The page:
Eric Ries, the author of the Lean Startup, shares:
”Validated learning is the process of demonstrating empirically that a team has discovered valuable truths about a startup’s present and future business prospects.”
So how do you measure progress, by:
- The work that is proceeding according to plan?
- The work being of high quality?
- The costs being under control?
While the characteristics are a real litmus test of progress, they can also lead to you building a product that no one wants. How did you get to that point, by making assumptions about how customers will use your product. These mental models might have been formed by customer surveys or market trends.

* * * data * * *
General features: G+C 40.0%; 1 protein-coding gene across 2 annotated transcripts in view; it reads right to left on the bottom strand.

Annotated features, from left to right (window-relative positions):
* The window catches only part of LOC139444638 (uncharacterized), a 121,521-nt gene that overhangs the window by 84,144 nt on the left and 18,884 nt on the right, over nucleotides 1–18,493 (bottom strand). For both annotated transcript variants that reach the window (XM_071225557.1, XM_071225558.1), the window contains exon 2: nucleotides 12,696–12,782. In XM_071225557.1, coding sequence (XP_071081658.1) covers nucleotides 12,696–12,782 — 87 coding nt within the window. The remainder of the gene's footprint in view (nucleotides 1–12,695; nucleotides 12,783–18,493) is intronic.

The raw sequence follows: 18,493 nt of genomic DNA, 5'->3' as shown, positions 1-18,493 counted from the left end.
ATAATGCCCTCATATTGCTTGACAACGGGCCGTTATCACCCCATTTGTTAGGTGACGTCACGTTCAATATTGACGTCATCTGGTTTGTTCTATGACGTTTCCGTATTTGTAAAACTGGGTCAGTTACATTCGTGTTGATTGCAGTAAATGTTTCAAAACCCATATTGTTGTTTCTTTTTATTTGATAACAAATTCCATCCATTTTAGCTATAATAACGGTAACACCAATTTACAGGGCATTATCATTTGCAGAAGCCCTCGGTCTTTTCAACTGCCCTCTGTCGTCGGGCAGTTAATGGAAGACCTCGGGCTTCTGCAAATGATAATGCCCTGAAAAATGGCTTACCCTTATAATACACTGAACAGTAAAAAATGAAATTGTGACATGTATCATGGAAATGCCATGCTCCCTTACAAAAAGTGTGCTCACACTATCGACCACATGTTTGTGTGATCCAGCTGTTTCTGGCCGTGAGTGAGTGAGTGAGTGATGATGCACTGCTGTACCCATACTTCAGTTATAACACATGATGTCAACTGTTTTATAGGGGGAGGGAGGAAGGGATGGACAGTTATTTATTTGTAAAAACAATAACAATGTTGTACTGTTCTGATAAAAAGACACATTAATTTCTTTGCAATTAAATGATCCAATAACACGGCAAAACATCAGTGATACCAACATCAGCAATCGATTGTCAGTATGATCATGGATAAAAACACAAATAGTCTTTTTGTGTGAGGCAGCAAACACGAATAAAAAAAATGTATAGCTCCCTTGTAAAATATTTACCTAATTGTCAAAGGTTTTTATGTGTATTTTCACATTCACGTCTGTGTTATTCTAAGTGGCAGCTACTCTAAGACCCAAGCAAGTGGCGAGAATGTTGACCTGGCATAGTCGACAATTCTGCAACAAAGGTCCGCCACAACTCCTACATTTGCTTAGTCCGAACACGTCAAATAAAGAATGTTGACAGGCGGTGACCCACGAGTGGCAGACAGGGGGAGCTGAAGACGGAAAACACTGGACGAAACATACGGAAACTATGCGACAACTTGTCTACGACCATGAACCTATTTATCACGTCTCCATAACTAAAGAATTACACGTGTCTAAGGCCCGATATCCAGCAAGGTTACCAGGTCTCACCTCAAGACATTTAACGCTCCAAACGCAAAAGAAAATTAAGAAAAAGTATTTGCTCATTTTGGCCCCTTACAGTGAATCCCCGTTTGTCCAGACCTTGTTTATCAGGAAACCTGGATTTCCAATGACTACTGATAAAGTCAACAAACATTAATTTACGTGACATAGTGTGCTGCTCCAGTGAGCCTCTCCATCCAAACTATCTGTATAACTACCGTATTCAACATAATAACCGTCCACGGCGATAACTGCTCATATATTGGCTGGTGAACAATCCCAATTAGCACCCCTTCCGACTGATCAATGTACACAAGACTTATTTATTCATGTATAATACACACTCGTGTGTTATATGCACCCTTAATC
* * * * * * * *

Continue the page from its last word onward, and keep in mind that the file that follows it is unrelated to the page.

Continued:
Unfortunately, these models only paint a partial picture of your business prospects.
If you want to build a product that customers want to use, you need to focus on learning what the customer values.
”Note that this is different from asking customers what they want. Most of the time customers don’t know what they want in advance.”
”Thus, validated learning is backed up by empirical data collected from real customers.”
There are multiple strategies to test assumptions: build a prototype or create a minimal viable product: then allow real customers to use the product. Your responsibility is to collect feedback so you can align the product with the customers’ real needs.
If you don’t focus on validated learning, you will naturally produce more waste, than value.